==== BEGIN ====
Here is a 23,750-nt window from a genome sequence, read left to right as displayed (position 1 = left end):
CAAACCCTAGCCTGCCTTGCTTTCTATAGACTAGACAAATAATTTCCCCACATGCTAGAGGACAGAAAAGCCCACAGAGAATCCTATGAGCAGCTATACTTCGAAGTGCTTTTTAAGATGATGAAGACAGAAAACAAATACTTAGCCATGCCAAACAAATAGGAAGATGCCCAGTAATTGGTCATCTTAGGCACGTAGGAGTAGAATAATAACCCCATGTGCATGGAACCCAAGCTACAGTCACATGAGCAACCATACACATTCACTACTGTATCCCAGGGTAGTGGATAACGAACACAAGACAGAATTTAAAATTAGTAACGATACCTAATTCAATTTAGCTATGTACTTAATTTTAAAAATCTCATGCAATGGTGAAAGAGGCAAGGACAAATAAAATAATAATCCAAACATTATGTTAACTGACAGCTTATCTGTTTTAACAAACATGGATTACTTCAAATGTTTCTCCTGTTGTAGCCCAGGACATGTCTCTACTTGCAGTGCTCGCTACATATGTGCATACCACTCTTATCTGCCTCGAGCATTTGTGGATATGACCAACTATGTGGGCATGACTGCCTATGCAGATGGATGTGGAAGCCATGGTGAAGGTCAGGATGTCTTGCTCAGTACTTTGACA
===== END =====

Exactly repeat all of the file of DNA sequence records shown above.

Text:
Here is a 23,750-nt window from a genome sequence, read left to right as displayed (position 1 = left end):
CAAACCCTAGCCTGCCTTGCTTTCTATAGACTAGACAAATAATTTCCCCACATGCTAGAGGACAGAAAAGCCCACAGAGAATCCTATGAGCAGCTATACTTCGAAGTGCTTTTTAAGATGATGAAGACAGAAAACAAATACTTAGCCATGCCAAACAAATAGGAAGATGCCCAGTAATTGGTCATCTTAGGCACGTAGGAGTAGAATAATAACCCCATGTGCATGGAACCCAAGCTACAGTCACATGAGCAACCATACACATTCACTACTGTATCCCAGGGTAGTGGATAACGAACACAAGACAGAATTTAAAATTAGTAACGATACCTAATTCAATTTAGCTATGTACTTAATTTTAAAAATCTCATGCAATGGTGAAAGAGGCAAGGACAAATAAAATAATAATCCAAACATTATGTTAACTGACAGCTTATCTGTTTTAACAAACATGGATTACTTCAAATGTTTCTCCTGTTGTAGCCCAGGACATGTCTCTACTTGCAGTGCTCGCTACATATGTGCATACCACTCTTATCTGCCTCGAGCATTTGTGGATATGACCAACTATGTGGGCATGACTGCCTATGCAGATGGATGTGGAAGCCATGGTGAAGGTCAGGATGTCTTGCTCAGTACTTTGACA